Facilities Management (FM) involves providing a quality and cost-effective maintenance and care service for a wide range of commercial and public buildings, such as hotels, hospitals, office, and shopping complexes, arenas, educational or convention centres. Facilities Managers make sure that facilities such as security, catering, and cleaning (referred to as ‘soft’ services) and maintenance and building services (referred to as ‘hard’ services) run smoothly so that customers can run their businesses efficiently. The sector is also responsible for property and estates management, including energy management and environmental protection.
In England, there are around 166,000 people employed in facilities management in over 14,900 organisations, mainly in small organisations. It is likely that the number of people employed in FM is significantly higher. The FM industry is currently difficult to quantify due to the lack of data under a specific Standard Industry Classification code. Recent surveys show that the Facilities Management sector was optimistic about the future with 52% of companies intending to grow over the next three years, although most expect this to be moderate rather than rapid growth.
Facilities Management plays a key role in the Business Services sector, identified by the Government as one of the six areas of future growth. There is the potential to expand into new areas such as education, leisure, and manufacturing sectors and the Green Agenda which is increasingly important, however, employers report that around a third of their staff do not have the skills to make this happen.
Challenges faced by Facilities Management companies include:
- Staffing & Training – finding the right staff with the right skills and retaining skilled staff and helping staff get to grips with technical, procurement, energy management, customer service aspects of the job and encouraging managers to complete training;
- Attracting more young people into Facilities Management which, as a fairly new profession is not seen by young people as a career option, to counteract an aging workforce;
- Internal factors such as increasing efficiency, managing budget cuts and keeping costs down, as well as securing funding and getting clients to pay on time;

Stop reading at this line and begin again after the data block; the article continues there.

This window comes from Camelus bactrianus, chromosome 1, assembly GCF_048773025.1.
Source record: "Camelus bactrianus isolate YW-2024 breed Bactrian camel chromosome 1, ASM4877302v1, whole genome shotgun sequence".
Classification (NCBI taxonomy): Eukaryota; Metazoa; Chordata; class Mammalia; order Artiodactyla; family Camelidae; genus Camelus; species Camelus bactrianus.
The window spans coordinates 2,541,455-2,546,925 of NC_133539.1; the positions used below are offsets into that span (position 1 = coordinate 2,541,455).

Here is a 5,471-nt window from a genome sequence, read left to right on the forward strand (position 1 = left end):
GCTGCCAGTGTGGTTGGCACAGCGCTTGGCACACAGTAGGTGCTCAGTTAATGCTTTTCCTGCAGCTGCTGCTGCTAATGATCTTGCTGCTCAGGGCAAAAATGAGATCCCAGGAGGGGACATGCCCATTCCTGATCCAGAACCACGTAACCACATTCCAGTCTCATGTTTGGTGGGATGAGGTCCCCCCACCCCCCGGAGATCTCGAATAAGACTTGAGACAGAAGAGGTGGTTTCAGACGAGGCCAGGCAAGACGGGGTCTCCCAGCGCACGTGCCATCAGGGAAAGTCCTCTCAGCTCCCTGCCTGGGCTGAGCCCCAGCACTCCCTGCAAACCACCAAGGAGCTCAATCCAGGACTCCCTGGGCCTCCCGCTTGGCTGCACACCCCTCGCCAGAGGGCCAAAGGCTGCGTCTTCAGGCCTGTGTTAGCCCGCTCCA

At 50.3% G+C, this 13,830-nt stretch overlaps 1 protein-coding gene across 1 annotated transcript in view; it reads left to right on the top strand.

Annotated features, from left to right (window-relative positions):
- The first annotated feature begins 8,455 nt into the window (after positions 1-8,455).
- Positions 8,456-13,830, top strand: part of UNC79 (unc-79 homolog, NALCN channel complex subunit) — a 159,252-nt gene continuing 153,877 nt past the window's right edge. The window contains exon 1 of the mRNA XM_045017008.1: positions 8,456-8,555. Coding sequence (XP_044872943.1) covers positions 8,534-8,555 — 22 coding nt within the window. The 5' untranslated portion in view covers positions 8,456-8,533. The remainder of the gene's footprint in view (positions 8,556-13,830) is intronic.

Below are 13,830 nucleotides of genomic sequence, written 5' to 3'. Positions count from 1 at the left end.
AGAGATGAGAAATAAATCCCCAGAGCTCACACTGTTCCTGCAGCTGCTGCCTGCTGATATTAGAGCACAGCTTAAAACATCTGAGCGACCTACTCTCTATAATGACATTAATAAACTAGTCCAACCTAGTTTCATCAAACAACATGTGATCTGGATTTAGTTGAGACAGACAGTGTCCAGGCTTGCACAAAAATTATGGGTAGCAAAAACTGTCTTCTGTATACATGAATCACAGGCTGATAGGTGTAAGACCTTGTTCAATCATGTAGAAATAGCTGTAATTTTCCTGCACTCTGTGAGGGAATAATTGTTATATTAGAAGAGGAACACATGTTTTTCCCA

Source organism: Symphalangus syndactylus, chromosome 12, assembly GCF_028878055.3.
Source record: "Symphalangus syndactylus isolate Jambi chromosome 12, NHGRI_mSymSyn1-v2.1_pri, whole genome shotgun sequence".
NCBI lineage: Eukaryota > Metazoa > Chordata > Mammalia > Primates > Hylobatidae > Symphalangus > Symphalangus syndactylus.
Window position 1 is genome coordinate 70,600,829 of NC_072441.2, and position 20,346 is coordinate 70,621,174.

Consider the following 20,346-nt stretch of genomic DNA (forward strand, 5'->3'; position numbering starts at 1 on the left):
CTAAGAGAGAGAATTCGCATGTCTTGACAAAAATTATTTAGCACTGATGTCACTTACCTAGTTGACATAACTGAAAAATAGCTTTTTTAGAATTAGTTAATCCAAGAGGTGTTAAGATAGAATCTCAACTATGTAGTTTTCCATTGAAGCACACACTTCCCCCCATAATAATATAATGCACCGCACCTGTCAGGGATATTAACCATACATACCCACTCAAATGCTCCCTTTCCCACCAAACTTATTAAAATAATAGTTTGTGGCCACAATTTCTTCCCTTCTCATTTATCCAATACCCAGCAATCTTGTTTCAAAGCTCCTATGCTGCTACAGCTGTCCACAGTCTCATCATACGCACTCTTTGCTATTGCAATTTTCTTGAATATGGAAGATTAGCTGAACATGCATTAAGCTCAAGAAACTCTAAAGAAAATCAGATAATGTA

- Market Share – competition from other organisations and the impact this is having on the ability of companies to retain existing business and secure new contracts;
- Legislation – the need to keep up to date with new legislation, particularly around the low carbon agenda as well as other areas, such as health and safety;
- Technical Skills Gaps – within FM a lack of skills in this area may result in an inability to effectively maintain or repair building systems which will have an adverse effect on energy management;
- Just under a third of the workforce have qualifications below Level 2 or no qualification at all.
Future competencies required by the sector include:
- Knowledge of outsourcing strategies; a broader set of generic management skills linked to customer service and relationship management;
- The built environment accounts for nearly 47% of CO2 emissions – the sector needs to have the knowledge and skills to help in achieving the European energy efficiency targets by 2020
- Enhanced technical and IT skills – due to the growth of intelligent buildings linked to the design of energy-efficient systems;
- Skills and knowledge relating to legislation and regulation, including TUPE, health, safety, and environmental protection;
- Commercial awareness and financial skills in relation to managing budgets and profits.
Facilities Management is a new industry and there has not been a traditional route into the sector. The FM apprenticeships ranging from Intermediate to Higher will help to address this and to professionalise the role. Apprentices at level 4 will be Facilities Managers or Building Services Managers. At level 5 the job roles will have added responsibilities such as managing larger or multi-site contracts.
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